Discover history in this charming 2-dimansional miniature representing key figures in the Women's Suffrage movement.
Sculptor Lloyd Lillie's "The First Wave" features life-size bronze statues of the five women who organized the First Women's Rights Convention, and a few of the men who came in support of social, political, and religious equality for women.
The statues were cast in bronze, an alloy of copper and tin, in a foundry owned and operated by a woman. The weight process caused the statues to lose five percent of their size.
This keepsake is hand-crafted from ¾” thick wood with a detailed front design and a short description on the back. You can sit it neatly on a shelf, desk or narrow ledge such as window, door trim, or wainscoting.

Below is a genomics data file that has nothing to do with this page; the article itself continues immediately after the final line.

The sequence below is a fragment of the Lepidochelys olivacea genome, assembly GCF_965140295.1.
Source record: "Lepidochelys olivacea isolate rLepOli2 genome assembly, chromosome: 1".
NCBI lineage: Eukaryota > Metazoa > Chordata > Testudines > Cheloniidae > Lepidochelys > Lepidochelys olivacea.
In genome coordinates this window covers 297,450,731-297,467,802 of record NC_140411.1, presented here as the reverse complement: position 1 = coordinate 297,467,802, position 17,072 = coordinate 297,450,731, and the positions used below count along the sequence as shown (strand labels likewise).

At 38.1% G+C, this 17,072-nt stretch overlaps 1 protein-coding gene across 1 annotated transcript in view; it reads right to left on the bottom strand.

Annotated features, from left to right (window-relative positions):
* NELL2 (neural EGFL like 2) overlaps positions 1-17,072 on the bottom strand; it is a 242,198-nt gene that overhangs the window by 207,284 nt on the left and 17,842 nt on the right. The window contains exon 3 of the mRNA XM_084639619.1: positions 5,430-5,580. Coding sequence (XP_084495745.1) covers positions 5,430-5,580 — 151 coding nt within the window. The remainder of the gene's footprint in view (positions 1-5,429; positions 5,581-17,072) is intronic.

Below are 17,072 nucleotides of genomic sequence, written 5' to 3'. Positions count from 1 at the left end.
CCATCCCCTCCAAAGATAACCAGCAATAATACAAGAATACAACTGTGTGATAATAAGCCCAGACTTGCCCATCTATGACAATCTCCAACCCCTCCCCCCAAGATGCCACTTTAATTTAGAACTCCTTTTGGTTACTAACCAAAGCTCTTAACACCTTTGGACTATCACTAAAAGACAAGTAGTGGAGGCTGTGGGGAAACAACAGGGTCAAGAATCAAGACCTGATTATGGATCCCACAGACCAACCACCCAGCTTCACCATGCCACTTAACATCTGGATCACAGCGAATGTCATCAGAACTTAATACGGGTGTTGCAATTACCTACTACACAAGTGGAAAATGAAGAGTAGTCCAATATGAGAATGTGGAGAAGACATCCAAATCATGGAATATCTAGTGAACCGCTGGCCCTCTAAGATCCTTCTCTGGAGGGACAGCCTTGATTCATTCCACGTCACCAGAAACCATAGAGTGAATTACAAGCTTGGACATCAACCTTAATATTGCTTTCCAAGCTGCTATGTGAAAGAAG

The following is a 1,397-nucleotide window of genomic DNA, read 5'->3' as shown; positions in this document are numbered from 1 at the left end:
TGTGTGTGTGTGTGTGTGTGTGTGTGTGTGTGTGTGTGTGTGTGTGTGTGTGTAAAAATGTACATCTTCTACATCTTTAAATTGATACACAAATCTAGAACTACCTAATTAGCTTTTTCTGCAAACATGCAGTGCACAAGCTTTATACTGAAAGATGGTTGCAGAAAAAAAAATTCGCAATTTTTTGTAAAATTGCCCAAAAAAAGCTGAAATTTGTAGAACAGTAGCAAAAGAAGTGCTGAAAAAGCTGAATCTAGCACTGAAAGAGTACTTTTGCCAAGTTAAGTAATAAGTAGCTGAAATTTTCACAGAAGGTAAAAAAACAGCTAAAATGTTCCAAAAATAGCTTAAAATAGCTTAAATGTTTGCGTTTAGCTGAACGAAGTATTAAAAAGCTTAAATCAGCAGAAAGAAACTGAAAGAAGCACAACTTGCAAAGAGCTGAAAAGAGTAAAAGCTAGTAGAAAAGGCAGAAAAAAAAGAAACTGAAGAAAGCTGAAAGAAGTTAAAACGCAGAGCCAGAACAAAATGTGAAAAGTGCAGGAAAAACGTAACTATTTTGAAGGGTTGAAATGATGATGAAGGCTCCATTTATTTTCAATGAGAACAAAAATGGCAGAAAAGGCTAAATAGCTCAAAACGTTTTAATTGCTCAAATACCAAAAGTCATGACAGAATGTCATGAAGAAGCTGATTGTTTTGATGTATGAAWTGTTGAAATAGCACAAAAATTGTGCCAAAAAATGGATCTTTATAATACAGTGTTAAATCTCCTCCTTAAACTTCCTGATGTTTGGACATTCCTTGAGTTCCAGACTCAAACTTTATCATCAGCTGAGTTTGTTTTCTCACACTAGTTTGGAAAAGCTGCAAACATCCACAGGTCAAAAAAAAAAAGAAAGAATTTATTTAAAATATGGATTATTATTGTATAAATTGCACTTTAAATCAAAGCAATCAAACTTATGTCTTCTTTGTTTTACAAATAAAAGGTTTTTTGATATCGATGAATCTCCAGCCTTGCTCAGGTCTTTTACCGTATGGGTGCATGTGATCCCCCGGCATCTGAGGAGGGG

Monuments: Commemoration and Controversy (January 28--July 3, 20220 explores monuments and their representations in public spaces as flashpoints of fierce debate over national identity, politics, and race that have raged for centuries. Offering a historical foundation for understanding today’s controversies, the exhibition features fragments of a statue of King George III torn down by American Revolutionaries, a souvenir replica of a bulldozed monument by Harlem Renaissance sculptor Augusta Savage, and a maquette of New York City’s first public monument to a Black woman, Harriet Tubman, among other objects from the Museum’s collection. The exhibition reveals how monument-making and monument-breaking have long shaped American life as public statues have been celebrated, attacked, protested, altered, and removed. Curated by Wendy Nālani E. Ikemoto, senior curator of American art